This is the US cover...
...and this is the UK cover. (Proving that the UK covers for Murakami's English editions of his books remain superior.)

But what's this? A surprise!
No information about this one yet and it's only hitting bookstore shelves in September. I'm hoping it's more non-fiction (I've mentioned many times before that Murakami has a lot of untranslated non-fiction) instead of just a normal diary but that might be asking for too much. But that only begs the question: why? Am I being too naive in hoping that this isn't merely an exercise in cashing in on Murakami's newly-found Western popularity?

Moving on, from Toronto J-Film Pow-wow we discover that Haruki Murakami has given an interview to a journalist from the Japan Times and he throws out nice little titbits for people like me to quote on blogs:
People have their own stories, but when they fall to the depths of their soul, they are sometimes unable to get out of that darkness.
A nice read but most of it is not new. Ah well.

Sunday, 13 April 2008

KLIBF Day 9 and 10.

So this is me...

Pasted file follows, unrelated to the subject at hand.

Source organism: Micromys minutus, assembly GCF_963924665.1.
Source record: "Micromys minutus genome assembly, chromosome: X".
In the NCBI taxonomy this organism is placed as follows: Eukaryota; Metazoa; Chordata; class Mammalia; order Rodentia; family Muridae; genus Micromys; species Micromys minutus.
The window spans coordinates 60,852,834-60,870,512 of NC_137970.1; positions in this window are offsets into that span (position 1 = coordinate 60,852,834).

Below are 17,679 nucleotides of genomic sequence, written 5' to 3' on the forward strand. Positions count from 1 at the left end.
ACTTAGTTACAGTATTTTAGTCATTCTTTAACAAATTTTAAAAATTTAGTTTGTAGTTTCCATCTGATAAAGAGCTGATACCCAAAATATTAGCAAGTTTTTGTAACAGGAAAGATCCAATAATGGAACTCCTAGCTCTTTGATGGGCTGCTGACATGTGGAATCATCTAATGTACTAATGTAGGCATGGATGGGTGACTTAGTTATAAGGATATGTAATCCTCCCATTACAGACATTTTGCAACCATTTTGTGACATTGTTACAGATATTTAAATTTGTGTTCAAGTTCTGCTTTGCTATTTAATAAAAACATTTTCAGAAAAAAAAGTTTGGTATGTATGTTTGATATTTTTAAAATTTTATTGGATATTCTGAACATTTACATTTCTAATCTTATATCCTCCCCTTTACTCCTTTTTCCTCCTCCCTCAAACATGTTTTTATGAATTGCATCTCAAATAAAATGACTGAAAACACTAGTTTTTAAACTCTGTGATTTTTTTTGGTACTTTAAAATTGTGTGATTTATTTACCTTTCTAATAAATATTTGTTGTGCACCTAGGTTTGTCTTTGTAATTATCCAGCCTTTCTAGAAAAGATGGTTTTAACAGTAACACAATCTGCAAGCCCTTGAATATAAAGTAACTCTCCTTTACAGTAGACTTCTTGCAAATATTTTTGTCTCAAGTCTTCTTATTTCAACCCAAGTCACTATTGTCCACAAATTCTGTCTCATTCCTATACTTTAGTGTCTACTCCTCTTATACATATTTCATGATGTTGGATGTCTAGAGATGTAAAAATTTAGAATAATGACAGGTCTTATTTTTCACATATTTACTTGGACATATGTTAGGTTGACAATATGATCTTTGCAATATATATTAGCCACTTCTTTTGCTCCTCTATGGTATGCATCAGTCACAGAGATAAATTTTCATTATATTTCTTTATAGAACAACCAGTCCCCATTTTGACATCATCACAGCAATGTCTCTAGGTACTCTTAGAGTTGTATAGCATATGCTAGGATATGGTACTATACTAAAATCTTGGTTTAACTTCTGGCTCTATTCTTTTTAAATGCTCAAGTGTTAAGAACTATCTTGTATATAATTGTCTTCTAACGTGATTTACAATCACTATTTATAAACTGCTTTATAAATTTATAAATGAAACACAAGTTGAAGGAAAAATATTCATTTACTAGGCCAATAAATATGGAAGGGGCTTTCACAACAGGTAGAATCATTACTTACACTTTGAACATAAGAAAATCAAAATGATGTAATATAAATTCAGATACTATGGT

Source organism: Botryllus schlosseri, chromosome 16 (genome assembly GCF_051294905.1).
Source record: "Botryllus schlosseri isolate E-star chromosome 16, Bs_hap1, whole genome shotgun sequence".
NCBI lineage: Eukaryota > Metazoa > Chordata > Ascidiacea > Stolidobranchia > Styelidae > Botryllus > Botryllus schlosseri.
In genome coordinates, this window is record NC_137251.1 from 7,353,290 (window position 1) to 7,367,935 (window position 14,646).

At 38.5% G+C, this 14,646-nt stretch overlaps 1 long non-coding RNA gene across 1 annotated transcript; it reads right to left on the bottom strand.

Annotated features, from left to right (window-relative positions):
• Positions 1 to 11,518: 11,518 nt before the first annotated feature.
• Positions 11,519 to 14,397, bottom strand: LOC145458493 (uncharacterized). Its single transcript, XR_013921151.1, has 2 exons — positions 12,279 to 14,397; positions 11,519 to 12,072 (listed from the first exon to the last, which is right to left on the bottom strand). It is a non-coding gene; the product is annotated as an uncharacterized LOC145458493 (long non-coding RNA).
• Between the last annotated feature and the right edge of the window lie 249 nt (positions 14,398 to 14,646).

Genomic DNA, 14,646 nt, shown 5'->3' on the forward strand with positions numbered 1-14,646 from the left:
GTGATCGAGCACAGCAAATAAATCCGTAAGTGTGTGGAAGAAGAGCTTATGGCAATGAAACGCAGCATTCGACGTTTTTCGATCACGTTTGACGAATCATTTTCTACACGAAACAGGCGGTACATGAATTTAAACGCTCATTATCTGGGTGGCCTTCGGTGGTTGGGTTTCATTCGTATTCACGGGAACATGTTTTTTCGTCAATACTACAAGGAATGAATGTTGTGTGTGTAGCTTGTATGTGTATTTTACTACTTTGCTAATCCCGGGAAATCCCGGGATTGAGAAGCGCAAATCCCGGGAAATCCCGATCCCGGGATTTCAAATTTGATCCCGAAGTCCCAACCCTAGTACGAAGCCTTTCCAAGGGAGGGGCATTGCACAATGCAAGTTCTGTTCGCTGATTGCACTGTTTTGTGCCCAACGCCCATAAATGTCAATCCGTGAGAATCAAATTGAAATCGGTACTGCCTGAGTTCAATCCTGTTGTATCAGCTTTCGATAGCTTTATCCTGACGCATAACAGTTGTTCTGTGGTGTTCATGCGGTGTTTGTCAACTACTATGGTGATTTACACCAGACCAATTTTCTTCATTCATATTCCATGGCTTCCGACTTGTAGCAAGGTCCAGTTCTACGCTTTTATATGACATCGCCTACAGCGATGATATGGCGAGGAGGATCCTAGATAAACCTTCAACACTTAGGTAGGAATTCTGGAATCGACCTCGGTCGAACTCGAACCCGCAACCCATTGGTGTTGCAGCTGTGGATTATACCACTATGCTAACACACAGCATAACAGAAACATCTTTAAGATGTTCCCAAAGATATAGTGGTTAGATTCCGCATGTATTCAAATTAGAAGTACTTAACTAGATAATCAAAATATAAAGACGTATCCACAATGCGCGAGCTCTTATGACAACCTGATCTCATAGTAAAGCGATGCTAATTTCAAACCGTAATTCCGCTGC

...and this is my wife.

Anyways, I'm glad it's over! Phew!

Friday, 11 April 2008

KLIBF Day 8 - Still in Bed.

Sneezing is no
when you have no
room to breathe

(yes i'm still ill).

Sign Up for Nisah Haron's Copyright Workshop!

Lawyer-turned-Author, Nisah Haron, will be having a copyright workshop for writers and artists tomorrow morning so if you're worried about your rights and are wondering whether [insert-big-name-publisher] is ripping you off, this might be a good place for you to be!

Bengkel Hak Cipta sempena Pesta Buku Antarabangsa Kuala Lumpur

Date : 12 April 2008 (Saturday)

Time : 10 am - 2 pm
Venue : Bilik Johor/Kedah, PWTC, Kuala Lumpur

Speaker : Nisah Haji Haron
Sponsor : Dewan Bahasa dan Pustaka & PEKOMIK

Entrance FREE.

Please email Nisah Haron to confirm attendance : nisah.haron AT gmail DOT com

Also, don't forget to check out Nisah Haron's new guidebook to copyright, Karya Kita Hak Kita, (launching this later today by Pak Samad) available at the Al-Ameen booth at KLIBF.

Thursday, 10 April 2008